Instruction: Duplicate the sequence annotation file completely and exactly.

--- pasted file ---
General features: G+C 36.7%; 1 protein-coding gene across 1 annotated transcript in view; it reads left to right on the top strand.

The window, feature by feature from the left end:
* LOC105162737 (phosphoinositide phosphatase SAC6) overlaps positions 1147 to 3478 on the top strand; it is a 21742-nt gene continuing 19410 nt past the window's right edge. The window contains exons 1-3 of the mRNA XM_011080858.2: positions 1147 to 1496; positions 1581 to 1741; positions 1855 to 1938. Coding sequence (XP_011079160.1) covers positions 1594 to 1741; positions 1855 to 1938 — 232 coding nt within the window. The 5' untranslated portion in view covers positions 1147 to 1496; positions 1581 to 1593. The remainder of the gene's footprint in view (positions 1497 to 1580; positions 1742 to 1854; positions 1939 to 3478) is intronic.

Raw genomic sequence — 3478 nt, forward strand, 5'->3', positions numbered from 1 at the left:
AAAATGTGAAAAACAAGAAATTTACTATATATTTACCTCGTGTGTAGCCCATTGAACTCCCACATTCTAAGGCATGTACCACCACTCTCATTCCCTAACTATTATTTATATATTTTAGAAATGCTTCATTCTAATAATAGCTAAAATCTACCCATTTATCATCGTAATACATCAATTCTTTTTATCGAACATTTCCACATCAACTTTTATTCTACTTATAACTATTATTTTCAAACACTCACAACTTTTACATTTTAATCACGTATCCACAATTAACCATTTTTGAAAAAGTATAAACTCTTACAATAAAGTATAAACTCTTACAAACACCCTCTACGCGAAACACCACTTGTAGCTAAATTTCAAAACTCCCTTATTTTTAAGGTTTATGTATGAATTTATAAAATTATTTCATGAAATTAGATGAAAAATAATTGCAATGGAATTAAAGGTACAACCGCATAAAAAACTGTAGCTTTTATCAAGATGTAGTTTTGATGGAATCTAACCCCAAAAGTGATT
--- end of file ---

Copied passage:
General features: G+C 36.7%; 1 protein-coding gene across 1 annotated transcript in view; it reads left to right on the top strand.

The window, feature by feature from the left end:
* LOC105162737 (phosphoinositide phosphatase SAC6) overlaps positions 1147 to 3478 on the top strand; it is a 21742-nt gene continuing 19410 nt past the window's right edge. The window contains exons 1-3 of the mRNA XM_011080858.2: positions 1147 to 1496; positions 1581 to 1741; positions 1855 to 1938. Coding sequence (XP_011079160.1) covers positions 1594 to 1741; positions 1855 to 1938 — 232 coding nt within the window. The 5' untranslated portion in view covers positions 1147 to 1496; positions 1581 to 1593. The remainder of the gene's footprint in view (positions 1497 to 1580; positions 1742 to 1854; positions 1939 to 3478) is intronic.

Raw genomic sequence — 3478 nt, forward strand, 5'->3', positions numbered from 1 at the left:
AAAATGTGAAAAACAAGAAATTTACTATATATTTACCTCGTGTGTAGCCCATTGAACTCCCACATTCTAAGGCATGTACCACCACTCTCATTCCCTAACTATTATTTATATATTTTAGAAATGCTTCATTCTAATAATAGCTAAAATCTACCCATTTATCATCGTAATACATCAATTCTTTTTATCGAACATTTCCACATCAACTTTTATTCTACTTATAACTATTATTTTCAAACACTCACAACTTTTACATTTTAATCACGTATCCACAATTAACCATTTTTGAAAAAGTATAAACTCTTACAATAAAGTATAAACTCTTACAAACACCCTCTACGCGAAACACCACTTGTAGCTAAATTTCAAAACTCCCTTATTTTTAAGGTTTATGTATGAATTTATAAAATTATTTCATGAAATTAGATGAAAAATAATTGCAATGGAATTAAAGGTACAACCGCATAAAAAACTGTAGCTTTTATCAAGATGTAGTTTTGATGGAATCTAACCCCAAAAGTGATT